Mike Lantry, 1972
According to a pro scout's report in the Milwaukee Journal Sentinel, Hyde’s Wonderlic score was 9. Given that 10 is the minimal literacy level, you wonder who Carlos has to thank at Ohio for his great academic achievement. Maybe he can credit Urban Meyer, who was so tough on Carlos.
Once, Meyer kept Carlos out for two whole plays after an unspecified “academic infraction”. Oddly, Hyde’s performance turned out to be “the third-best rushing performance in Ohio State history.
Meyer said about Carlos “"He's fine. He has been great and I expect him to be great again. I have no problem with Carlos….(but) "Academically our guys are held to a certain standard,"
Since a 9 score on the Wonderlic does not meet the standard for basic literacy (10), you have to wonder what exactly was the standard of Meyer and Ohio . (think North Carolina)
Looks to be a slow day, so I'll see if I can get this exchange between Mike Martin (YTMM) and Mark Snyder (YTMS) to post. If the picture doesn't embed properly, click the link in the first tweet. Yes, another exposé narrowly averted.
Warning - picture contains furry slippers, pizza remains, and the bones of a recent victim.
This is current.. #lazysundays i only get em 6 months outta the year http://t.co/Vt2EV5RPDj
— Mike Martin (@GoMikeMartin) March 2, 2014
@GoMikeMartin missing a hat there, big timer?
— Mark Snyder (@Mark__Snyder) March 2, 2014
“@Mark__Snyder: @GoMikeMartin missing a hat there, big timer?” Im wearing that one
— Mike Martin (@GoMikeMartin) March 2, 2014
In the first half of the season the top college teams got off about 40% more offensive plays than the leading pro teams. Notre Dame averaged 93 plays a game; Yale, 89; Ohio State, 87; Georgia, 85. USC, with its ground attack, andTennessee, with its consciousness about field position, still averaged 78 each. This compared with Los Angeles at 65 plays a game; Dallas, 63; Baltimore, 60 and Green Bay, 57.
"We are now getting plays off every 12 or 13 seconds," says Ohio State's Woody Hayes. "We are moving so fast I frequently can't get a play in from the sidelines. We'll hit 100 plays a game soon." This, coming from one of football's bastions of the conservative, makes it plain that something big has happened.
By comparison, this year Texas Tech averaged 90.3 plays per game, the highest in FBS.
And in 1968, it was option offense that was seen as the culprit for the high-octane, high-scoring offenses:
"The hammer that has broken things down is the option play," says Frank Broyles of Arkansas. "If we just spread people out and let the quarterback drop back and throw like the pros, you could play a consistent defense. But now you've got teams with two split receivers, with runners, and with quarterbacks who can run the option as well as throw. This simply generates more offense than any defense can handle."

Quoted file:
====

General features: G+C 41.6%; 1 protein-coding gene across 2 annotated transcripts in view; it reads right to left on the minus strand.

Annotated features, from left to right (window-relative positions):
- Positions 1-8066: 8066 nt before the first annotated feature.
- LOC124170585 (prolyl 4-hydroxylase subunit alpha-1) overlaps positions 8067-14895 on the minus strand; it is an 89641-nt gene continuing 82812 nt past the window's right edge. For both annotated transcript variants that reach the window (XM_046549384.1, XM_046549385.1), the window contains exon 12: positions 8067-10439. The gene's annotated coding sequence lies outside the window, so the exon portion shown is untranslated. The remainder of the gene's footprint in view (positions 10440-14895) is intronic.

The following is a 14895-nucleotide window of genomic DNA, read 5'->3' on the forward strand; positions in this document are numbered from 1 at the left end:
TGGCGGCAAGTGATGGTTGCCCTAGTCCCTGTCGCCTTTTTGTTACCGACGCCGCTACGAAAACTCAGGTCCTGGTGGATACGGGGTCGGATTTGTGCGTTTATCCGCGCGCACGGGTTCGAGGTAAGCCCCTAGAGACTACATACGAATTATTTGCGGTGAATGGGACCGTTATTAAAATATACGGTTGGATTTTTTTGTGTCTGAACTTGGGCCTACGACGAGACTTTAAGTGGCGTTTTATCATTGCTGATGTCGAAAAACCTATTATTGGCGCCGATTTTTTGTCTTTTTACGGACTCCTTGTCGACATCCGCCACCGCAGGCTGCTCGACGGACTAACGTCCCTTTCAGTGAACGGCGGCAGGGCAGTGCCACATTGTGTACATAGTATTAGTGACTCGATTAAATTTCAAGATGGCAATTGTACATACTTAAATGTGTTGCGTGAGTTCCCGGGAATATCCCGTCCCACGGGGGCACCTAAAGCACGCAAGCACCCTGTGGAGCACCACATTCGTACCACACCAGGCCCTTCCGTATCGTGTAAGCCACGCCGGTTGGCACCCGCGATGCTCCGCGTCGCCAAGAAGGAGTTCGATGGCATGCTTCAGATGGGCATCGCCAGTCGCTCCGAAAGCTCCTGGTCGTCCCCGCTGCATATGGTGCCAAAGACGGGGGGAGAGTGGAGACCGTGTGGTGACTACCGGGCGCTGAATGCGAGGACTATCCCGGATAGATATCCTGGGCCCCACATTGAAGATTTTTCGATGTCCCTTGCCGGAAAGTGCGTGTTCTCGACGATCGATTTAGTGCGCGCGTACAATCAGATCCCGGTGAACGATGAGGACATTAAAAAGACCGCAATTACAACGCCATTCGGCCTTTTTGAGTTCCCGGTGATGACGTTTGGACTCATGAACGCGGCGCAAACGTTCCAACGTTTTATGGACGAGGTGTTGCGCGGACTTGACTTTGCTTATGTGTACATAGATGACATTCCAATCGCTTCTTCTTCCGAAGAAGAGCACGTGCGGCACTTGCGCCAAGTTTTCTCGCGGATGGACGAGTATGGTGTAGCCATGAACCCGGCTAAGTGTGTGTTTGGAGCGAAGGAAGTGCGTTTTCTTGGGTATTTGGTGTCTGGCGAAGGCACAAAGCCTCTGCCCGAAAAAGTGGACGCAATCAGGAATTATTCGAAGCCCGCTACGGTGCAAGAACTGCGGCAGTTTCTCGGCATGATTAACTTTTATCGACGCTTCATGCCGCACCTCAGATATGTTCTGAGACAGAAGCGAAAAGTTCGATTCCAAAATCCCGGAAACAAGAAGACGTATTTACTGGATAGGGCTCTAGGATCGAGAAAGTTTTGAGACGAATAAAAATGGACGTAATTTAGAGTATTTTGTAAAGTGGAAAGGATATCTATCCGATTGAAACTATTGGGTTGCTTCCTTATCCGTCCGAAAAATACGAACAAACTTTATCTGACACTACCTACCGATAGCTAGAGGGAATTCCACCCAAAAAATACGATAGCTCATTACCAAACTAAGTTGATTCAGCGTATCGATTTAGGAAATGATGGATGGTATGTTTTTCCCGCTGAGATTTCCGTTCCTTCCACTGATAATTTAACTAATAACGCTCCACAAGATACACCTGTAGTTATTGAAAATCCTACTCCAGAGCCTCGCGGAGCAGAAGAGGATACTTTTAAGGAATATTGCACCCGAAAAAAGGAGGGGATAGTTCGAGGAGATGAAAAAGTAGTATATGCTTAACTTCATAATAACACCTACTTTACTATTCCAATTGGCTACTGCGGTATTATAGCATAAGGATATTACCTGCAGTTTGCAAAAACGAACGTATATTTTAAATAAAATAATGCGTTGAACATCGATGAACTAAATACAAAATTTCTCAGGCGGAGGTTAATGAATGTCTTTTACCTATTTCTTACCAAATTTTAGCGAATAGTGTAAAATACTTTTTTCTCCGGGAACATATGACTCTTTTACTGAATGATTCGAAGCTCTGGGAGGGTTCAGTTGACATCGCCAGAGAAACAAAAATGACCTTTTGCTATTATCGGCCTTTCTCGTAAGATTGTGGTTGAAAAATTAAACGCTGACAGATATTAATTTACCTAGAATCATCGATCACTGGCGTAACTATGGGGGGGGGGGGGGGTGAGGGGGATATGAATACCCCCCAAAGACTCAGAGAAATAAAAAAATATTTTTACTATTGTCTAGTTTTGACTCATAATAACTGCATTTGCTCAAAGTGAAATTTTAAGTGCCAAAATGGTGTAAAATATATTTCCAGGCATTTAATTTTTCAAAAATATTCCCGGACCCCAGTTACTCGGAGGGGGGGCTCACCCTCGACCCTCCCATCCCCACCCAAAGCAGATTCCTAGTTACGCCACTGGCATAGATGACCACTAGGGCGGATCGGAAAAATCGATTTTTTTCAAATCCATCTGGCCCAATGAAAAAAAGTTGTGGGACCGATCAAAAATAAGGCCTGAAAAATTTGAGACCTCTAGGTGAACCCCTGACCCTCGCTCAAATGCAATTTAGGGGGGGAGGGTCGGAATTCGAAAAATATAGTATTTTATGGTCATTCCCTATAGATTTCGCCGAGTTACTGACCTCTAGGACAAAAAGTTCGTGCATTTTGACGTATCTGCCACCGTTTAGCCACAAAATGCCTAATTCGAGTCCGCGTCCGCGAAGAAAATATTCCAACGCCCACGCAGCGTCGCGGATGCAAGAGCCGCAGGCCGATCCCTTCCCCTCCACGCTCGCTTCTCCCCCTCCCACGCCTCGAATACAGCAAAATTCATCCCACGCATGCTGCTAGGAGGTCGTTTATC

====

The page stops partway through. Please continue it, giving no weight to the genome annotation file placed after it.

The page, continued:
The tackle is in trouble because of the biggest vogue in college football—"Homer's Triple," as some call it, or the "Houston Veer," as others refer to it. It is a quarterback option play first devised by Cincinnati Coach Homer Rice, then expanded upon by Houston Coach Bill Yeoman. If you run it Homer's way, the tackle gets optioned instead of blocked. You make that hulking soul worry about three things: a give to the runner, a keep by the quarterback or a pitchout. If you run it Houston's way, both the tackle and the end are optioned instead of blocked. Perhaps it should be called Somebody's Quadruple, because the quarterback can also pass as he goes veering down the line.
There truly is nothing new under the sun.
First of all, this is in no way official. A writier at TFM dug around and found a graphic designers concepts at how schools could update uniforms.
Here is a link.
I am not a big fan generally but I know people do like uniformz.I am not too old but I fall on the old foggie side of many changes in football so I will leave it to others to explain how wonderful showing the state of Michigan on the uniform will rock.
Stupid reports, though I find it funny that OSU apparently has a pandemic of accidental dials to potential recruits. The calls lasted less than a minute, but they had enough of them.
Among other great things Nussmeier brings to the table, he apparently runs tempo in practice which IMO leads to an ability for the offense to, you know, actually run tempo in games.
It could also actually help our defense get used to tempo so they won't be seeing it for the first time in September or October.